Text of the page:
Tuesday, October 04, 2011

Premature Birth May Increase Risk of Epilepsy Later in Life

Being born prematurely may increase your risk of developing epilepsy as an adult, according to a new study published in the October 4, 2011, issue ofNeurology®, the medical journal of the American Academy of Neurology.

"We found a strong connection between preterm birth and risk of epilepsy and the risk appears to increase dramatically the earlier the birth occurs during pregnancy," said study author Casey Crump, MD, PhD, of Stanford University in Stanford, California. "More effective prevention of preterm birth is urgently needed to reduce the burden of epilepsy later in life."

The study found adults who were born very preterm (23-31 weeks gestational age) were five times more likely to be hospitalized for epilepsy as an adult compared to those adults who were born full-term (37-42 weeks gestational age). Adults who were born between 32-34 weeks of pregnancy were almost twice as likely to be hospitalized for epilepsy and adults who were born between 35 and 36 weeks were one-and-a-half times as likely to be hospitalized for epilepsy compared to those born full-term. The results remained the same regardless of fetal growth, birth order or related disorders that may be associated with preterm birth.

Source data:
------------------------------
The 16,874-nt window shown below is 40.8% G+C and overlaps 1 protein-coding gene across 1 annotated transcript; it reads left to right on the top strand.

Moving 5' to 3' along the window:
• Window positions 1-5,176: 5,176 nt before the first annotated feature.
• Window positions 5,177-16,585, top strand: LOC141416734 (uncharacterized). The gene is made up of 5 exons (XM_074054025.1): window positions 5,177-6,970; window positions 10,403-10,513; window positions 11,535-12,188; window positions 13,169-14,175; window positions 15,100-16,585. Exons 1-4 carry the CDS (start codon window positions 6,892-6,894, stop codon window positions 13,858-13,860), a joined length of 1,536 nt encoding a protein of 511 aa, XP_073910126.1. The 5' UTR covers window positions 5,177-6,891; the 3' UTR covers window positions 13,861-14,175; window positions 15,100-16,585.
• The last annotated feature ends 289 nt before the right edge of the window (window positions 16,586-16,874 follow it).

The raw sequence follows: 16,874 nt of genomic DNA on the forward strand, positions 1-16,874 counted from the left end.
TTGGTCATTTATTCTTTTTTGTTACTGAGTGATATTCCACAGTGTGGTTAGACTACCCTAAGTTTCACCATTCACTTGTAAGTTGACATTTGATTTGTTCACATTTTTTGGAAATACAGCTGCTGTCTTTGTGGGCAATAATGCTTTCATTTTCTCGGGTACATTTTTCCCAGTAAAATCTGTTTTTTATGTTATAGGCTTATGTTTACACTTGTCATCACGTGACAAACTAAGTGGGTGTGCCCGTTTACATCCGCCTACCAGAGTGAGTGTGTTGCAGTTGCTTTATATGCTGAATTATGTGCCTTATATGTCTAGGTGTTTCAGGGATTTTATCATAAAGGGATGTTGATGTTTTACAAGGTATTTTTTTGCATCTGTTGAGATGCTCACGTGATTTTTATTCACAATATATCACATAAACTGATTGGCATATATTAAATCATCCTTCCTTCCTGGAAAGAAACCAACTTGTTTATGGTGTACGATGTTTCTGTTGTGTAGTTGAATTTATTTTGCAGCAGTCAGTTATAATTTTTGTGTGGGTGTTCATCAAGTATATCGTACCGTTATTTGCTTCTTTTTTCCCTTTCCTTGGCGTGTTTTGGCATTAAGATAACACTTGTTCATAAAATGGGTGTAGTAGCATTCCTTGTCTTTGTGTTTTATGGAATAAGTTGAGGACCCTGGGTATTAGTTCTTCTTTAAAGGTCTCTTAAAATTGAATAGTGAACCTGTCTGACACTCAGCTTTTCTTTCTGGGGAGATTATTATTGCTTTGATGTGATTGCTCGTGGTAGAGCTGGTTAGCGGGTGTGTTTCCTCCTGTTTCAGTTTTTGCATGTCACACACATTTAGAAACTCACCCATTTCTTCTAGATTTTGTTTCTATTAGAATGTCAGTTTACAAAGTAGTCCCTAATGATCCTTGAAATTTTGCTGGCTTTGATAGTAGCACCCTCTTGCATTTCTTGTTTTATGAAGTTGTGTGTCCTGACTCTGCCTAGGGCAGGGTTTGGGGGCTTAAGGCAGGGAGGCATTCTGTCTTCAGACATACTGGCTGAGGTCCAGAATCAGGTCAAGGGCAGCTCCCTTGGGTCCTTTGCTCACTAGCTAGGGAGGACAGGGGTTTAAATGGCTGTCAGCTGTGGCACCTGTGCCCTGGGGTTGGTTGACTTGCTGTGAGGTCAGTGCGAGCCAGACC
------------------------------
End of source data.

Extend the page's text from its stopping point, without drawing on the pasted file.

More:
Read more: http://www.sciencedaily.com/releases/2011/10/111003161644

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